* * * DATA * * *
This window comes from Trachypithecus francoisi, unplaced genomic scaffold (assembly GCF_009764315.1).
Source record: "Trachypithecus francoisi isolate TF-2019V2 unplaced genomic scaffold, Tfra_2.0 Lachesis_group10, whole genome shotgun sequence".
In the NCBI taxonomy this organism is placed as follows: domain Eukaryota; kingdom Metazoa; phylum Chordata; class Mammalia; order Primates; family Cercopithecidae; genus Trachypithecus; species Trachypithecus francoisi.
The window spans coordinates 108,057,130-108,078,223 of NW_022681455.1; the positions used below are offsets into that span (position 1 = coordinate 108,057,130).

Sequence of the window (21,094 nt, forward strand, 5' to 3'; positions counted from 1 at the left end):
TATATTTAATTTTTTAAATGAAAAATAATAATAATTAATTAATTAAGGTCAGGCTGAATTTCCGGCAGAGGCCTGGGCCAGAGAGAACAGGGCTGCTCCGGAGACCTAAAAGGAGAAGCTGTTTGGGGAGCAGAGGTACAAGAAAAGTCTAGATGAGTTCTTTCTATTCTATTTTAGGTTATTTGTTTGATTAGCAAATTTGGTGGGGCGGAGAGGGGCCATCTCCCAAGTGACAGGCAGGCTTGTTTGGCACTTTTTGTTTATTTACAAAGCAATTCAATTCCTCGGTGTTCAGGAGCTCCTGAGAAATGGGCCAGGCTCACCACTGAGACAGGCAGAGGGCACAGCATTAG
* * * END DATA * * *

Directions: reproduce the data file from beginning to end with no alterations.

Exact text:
This window comes from Trachypithecus francoisi, unplaced genomic scaffold (assembly GCF_009764315.1).
Source record: "Trachypithecus francoisi isolate TF-2019V2 unplaced genomic scaffold, Tfra_2.0 Lachesis_group10, whole genome shotgun sequence".
In the NCBI taxonomy this organism is placed as follows: domain Eukaryota; kingdom Metazoa; phylum Chordata; class Mammalia; order Primates; family Cercopithecidae; genus Trachypithecus; species Trachypithecus francoisi.
The window spans coordinates 108,057,130-108,078,223 of NW_022681455.1; the positions used below are offsets into that span (position 1 = coordinate 108,057,130).

Sequence of the window (21,094 nt, forward strand, 5' to 3'; positions counted from 1 at the left end):
TATATTTAATTTTTTAAATGAAAAATAATAATAATTAATTAATTAAGGTCAGGCTGAATTTCCGGCAGAGGCCTGGGCCAGAGAGAACAGGGCTGCTCCGGAGACCTAAAAGGAGAAGCTGTTTGGGGAGCAGAGGTACAAGAAAAGTCTAGATGAGTTCTTTCTATTCTATTTTAGGTTATTTGTTTGATTAGCAAATTTGGTGGGGCGGAGAGGGGCCATCTCCCAAGTGACAGGCAGGCTTGTTTGGCACTTTTTGTTTATTTACAAAGCAATTCAATTCCTCGGTGTTCAGGAGCTCCTGAGAAATGGGCCAGGCTCACCACTGAGACAGGCAGAGGGCACAGCATTAG